What to Know About Wandering in People with Dementia

A potential symptom of Alzheimer’s disease, wandering behavior can stem from a search for safety and reassurance.

- Posted on Jun 14, 2019

A caregiver engaged in conversation with her loved one on a bench outside.

This article is based on information provided by Home Instead Senior Care.

Every morning, Owen put on his white coat and did his usual rounds, from patient to patient. He spoke carefully to each one, asking questions, taking their pulse and listening to their heartbeats with his stethoscope. 

Actually, though, Owen is an 86-year-old retired M.D. and his “patients” are the family members with whom he lives. Owen has Alzheimer’s, a brain disease that can take those who have it back to earlier days and surroundings.

Wandering is one of the potential symptoms of Alzheimer’s disease and other dementias. According to a leading authority on the issue, people who wander often are attempting to return to a familiar destination, such as a place they used to work, with a specific purpose in mind.

“A person may want to go back to a former job he or she had, even though it may no longer exist,” said Monica Moreno, director of Early-Stage Initiatives for the Alzheimer’s Association. “Someone may have a personal need that must be met. For example, that individual may be looking for the bathroom, but be unable to find it. So he or she goes searching and gets lost. There’s always a purpose and intent. It’s just a matter of identifying the triggers.”

Common triggers can range from what is known as “sundowning”, or tiredness and confusion at the end of the day, to an altered routine, such as a relocation from home to an assisted living facility.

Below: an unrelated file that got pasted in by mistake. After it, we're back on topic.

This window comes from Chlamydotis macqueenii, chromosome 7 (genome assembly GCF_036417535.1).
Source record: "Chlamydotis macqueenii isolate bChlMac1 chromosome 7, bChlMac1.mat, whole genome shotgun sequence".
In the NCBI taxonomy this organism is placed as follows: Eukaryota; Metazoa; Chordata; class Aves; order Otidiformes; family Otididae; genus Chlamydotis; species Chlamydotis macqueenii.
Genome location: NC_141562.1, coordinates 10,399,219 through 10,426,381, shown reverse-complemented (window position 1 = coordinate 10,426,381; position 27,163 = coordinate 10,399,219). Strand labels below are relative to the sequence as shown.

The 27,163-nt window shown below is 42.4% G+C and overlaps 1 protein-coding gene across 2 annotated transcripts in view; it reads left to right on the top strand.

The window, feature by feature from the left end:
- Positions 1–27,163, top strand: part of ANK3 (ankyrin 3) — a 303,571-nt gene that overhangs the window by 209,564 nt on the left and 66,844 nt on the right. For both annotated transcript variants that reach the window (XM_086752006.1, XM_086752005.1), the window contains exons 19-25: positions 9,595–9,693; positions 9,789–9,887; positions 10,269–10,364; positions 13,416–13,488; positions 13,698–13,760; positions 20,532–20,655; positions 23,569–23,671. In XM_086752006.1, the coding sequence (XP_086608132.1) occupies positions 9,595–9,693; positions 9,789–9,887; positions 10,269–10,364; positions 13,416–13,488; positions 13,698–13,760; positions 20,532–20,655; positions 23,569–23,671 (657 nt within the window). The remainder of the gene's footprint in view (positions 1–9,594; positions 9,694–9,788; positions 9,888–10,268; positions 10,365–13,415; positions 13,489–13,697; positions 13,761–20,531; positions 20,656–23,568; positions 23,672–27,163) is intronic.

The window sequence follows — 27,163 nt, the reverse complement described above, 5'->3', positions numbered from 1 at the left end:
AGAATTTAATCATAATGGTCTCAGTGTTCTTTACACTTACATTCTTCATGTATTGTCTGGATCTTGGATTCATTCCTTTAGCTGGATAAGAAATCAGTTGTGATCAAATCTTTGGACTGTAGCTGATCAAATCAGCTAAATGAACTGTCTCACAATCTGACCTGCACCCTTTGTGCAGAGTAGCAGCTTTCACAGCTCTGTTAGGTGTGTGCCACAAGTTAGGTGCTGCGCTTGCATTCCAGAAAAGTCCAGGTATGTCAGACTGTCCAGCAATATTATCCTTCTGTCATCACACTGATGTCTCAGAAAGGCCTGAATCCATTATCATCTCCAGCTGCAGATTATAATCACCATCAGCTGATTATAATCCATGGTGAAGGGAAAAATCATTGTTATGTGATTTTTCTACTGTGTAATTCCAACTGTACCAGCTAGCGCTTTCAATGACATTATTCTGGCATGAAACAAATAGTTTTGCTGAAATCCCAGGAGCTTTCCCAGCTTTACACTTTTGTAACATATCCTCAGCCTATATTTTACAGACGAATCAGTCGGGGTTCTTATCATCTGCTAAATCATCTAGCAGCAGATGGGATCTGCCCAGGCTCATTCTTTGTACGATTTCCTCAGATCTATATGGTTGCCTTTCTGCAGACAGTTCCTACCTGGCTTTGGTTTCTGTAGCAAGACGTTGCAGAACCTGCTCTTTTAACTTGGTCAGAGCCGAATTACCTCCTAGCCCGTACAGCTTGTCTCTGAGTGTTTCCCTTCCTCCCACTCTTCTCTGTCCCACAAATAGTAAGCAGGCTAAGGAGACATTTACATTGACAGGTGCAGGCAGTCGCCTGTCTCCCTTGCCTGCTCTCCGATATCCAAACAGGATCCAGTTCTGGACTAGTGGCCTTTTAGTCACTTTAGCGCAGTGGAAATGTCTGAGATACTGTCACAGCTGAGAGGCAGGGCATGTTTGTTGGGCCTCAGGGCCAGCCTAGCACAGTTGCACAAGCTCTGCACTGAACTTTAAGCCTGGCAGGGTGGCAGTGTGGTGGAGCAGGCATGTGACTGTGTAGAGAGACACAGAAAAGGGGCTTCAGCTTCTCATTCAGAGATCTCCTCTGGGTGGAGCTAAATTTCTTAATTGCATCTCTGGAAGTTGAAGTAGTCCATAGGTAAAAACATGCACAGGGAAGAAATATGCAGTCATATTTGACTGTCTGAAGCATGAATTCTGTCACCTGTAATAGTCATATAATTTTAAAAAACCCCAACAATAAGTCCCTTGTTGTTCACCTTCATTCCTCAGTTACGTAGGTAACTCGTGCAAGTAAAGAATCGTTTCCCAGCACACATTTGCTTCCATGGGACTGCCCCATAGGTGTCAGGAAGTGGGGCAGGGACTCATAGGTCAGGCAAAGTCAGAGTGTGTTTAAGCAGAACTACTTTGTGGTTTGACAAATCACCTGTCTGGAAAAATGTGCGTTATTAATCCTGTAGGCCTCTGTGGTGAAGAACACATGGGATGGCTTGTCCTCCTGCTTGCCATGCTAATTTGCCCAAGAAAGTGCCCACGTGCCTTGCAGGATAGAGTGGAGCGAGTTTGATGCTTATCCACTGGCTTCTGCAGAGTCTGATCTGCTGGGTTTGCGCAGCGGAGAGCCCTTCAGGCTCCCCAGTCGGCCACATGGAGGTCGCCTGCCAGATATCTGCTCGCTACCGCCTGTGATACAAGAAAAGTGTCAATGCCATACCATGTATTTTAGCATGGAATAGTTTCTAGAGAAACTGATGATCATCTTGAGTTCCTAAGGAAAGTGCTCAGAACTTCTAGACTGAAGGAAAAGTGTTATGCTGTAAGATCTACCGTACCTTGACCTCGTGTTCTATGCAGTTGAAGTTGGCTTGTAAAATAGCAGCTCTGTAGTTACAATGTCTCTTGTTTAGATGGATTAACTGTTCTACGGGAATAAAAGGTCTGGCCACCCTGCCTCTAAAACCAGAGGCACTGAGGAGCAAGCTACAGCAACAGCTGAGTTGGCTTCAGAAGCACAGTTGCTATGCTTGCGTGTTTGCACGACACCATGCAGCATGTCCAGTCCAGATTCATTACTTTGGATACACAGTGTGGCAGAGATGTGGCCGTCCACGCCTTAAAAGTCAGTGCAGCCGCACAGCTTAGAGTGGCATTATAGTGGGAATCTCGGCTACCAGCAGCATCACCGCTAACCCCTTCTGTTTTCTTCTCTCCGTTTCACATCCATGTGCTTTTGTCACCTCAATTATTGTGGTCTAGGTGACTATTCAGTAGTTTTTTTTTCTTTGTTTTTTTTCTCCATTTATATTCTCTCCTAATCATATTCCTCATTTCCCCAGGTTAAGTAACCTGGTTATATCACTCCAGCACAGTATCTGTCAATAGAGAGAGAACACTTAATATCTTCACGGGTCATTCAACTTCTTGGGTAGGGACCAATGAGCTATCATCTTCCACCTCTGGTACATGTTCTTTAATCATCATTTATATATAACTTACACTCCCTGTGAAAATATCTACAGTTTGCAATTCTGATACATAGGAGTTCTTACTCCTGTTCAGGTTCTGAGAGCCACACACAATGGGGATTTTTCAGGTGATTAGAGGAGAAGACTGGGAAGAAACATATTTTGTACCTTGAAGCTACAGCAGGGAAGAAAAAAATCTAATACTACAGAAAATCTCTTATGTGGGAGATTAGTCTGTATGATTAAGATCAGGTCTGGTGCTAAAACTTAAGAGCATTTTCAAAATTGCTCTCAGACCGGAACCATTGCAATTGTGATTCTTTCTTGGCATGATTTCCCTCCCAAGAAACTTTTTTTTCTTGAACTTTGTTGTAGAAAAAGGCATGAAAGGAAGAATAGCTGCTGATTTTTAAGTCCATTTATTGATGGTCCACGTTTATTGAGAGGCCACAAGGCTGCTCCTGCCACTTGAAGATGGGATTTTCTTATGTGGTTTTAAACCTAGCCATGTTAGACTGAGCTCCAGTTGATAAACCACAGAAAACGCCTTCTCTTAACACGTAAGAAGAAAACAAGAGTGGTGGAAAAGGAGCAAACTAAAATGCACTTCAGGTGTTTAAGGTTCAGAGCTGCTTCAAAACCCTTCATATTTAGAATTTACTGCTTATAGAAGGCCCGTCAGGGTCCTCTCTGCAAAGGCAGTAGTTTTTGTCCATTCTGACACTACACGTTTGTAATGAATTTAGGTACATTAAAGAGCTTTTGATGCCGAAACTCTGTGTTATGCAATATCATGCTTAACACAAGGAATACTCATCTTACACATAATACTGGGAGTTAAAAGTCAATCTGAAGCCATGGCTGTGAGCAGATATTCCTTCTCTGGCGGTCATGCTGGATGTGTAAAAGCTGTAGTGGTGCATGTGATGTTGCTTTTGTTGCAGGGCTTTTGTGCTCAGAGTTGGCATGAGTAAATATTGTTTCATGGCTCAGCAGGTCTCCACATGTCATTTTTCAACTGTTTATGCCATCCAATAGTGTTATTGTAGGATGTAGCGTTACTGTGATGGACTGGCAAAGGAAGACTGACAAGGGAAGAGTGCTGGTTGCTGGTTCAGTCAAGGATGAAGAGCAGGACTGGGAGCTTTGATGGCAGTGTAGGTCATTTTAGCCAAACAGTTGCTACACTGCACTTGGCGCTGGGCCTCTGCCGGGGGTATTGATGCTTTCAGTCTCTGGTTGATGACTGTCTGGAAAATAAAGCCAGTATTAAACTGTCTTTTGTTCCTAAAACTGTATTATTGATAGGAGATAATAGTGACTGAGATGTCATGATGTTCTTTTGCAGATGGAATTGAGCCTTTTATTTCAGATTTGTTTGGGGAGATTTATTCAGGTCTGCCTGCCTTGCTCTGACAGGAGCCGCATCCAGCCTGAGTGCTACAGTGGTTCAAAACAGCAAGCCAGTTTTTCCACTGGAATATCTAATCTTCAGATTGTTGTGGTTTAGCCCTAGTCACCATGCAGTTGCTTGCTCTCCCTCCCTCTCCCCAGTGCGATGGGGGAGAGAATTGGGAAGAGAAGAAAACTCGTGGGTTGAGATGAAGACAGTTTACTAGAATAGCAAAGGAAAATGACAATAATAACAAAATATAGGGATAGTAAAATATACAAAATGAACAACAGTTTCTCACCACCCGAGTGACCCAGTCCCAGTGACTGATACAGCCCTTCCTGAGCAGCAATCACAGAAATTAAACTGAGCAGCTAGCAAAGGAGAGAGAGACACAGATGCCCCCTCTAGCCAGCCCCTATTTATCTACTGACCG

How frequently someone wanders typically varies depending on what stage of Alzheimer’s the person is in. “I work with many individuals living in the early stage of the disease,” Moreno said. “Typically the challenge during this stage of the disease isn’t wandering, it’s getting lost. Perhaps it can be an individual who starts out to an appointment on a familiar route to see a long-time physician, and suddenly cannot remember how to get there. Early-stage Alzheimer’s disease tends to involve more disorientation, while the later stage may involve wandering to find where they want to go.”

Although reasons for the behavior vary, people who wander often are trying to find safety and reassurance because they may feel lost, abandoned or disoriented. If your loved one says he or she wants to “go home” or “go to work,” try responding in ways that focus on exploration and validation, rather than correcting the person. You might say, “We are staying here tonight. We are safe and I’ll be with you. We can go home in the morning after a good night’s rest.”

Alzheimer’s disease affects everyone differently, which makes wandering unpredictable and complicated, noted Moreno. Because of that unpredictability, it’s important for families to get an early diagnosis and put plans in place to help keep individuals safe and independent for as long as possible.

For more information, go to “10 Ways to Balance Independence and Safety When Caring for Someone who Might Wander.”

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